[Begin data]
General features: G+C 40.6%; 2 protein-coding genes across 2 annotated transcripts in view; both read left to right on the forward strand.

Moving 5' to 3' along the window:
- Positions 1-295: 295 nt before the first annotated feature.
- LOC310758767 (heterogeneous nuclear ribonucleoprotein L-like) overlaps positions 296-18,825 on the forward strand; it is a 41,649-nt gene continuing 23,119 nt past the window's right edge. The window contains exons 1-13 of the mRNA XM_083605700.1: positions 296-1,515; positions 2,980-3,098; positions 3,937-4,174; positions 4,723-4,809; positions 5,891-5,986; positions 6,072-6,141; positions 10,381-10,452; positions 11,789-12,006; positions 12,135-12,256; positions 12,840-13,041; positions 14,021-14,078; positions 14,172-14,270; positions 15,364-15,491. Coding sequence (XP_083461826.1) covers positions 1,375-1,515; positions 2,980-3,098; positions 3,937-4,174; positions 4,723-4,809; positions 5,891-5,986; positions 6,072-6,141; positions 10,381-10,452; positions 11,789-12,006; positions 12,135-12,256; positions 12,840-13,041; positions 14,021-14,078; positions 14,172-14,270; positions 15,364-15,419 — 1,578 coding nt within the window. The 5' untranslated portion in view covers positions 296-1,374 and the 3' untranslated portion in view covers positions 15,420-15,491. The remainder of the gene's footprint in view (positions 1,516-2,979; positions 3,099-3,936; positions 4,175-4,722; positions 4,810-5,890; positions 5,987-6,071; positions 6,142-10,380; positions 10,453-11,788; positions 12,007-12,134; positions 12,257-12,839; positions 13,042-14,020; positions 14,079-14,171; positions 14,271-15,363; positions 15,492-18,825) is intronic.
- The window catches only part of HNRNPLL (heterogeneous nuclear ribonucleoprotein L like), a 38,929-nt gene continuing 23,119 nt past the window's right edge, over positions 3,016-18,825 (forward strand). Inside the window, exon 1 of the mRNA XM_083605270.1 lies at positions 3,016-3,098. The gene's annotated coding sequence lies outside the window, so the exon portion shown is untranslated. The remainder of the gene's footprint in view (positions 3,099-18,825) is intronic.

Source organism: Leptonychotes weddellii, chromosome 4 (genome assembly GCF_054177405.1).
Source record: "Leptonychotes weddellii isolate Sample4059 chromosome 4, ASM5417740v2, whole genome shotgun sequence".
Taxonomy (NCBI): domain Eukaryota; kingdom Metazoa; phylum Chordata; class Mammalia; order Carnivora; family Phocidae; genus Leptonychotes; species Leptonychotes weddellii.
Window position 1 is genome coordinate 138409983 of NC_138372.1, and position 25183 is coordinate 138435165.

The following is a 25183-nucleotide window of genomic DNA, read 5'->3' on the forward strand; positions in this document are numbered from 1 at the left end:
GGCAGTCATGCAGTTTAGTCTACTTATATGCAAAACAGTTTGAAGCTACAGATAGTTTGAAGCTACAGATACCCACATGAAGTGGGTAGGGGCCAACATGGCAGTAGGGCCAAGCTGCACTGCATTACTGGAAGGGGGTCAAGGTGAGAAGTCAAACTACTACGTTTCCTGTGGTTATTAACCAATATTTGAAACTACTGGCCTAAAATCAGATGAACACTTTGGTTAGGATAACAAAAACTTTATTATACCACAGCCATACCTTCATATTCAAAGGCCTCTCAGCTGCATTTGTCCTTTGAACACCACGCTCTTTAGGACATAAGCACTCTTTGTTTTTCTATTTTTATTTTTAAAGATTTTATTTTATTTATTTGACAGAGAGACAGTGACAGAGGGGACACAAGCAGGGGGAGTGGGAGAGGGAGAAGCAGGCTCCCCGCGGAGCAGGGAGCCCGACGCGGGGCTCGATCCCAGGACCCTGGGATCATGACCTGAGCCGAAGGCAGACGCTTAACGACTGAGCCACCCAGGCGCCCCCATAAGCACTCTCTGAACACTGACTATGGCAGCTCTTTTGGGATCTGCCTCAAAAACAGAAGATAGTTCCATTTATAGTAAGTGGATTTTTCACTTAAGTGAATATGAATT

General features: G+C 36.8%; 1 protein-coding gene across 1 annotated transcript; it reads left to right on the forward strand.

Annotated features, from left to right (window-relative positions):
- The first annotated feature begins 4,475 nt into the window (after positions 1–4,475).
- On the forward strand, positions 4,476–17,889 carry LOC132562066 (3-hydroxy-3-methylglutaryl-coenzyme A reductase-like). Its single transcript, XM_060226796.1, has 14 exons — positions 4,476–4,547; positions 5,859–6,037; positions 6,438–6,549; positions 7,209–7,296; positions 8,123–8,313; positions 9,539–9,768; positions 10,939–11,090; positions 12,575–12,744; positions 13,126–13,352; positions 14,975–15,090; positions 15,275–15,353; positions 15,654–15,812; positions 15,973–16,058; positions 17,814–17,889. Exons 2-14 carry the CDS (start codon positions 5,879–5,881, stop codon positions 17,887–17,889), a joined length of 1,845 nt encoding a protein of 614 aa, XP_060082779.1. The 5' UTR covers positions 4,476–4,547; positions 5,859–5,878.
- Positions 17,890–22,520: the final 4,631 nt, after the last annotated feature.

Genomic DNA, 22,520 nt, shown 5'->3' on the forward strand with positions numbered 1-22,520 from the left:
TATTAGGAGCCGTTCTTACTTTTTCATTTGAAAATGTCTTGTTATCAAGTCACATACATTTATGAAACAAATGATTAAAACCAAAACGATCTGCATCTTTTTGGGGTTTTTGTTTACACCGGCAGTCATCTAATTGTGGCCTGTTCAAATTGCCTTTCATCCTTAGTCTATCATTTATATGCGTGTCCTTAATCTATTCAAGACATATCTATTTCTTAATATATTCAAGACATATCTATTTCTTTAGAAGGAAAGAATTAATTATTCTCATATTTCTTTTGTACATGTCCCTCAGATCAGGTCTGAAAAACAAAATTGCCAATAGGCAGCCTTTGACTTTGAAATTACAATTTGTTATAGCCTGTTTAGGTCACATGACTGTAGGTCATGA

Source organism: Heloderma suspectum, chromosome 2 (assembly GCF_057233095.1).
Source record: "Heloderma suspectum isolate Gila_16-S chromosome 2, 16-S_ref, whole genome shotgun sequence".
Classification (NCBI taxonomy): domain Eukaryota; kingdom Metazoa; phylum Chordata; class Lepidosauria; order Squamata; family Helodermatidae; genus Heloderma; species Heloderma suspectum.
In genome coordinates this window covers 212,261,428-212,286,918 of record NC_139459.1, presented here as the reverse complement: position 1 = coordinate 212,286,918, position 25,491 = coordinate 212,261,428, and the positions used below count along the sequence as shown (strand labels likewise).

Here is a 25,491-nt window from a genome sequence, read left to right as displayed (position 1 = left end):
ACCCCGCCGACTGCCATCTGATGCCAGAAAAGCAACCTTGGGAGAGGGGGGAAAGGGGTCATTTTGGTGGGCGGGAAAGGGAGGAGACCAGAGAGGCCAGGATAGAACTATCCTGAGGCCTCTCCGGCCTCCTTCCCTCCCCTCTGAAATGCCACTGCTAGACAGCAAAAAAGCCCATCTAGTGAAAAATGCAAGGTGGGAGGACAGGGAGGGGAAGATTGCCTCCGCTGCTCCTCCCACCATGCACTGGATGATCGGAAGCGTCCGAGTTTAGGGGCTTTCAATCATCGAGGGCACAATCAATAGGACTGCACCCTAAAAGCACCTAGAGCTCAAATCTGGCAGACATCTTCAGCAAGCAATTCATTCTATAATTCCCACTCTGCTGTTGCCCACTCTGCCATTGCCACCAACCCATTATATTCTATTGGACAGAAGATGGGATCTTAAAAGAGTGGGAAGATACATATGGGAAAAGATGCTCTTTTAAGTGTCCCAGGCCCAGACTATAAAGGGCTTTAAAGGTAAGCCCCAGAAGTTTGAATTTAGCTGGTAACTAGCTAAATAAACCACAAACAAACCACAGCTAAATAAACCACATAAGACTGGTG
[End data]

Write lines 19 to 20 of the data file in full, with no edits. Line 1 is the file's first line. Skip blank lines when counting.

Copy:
Source organism: Heloderma suspectum, chromosome 2 (assembly GCF_057233095.1).
Source record: "Heloderma suspectum isolate Gila_16-S chromosome 2, 16-S_ref, whole genome shotgun sequence".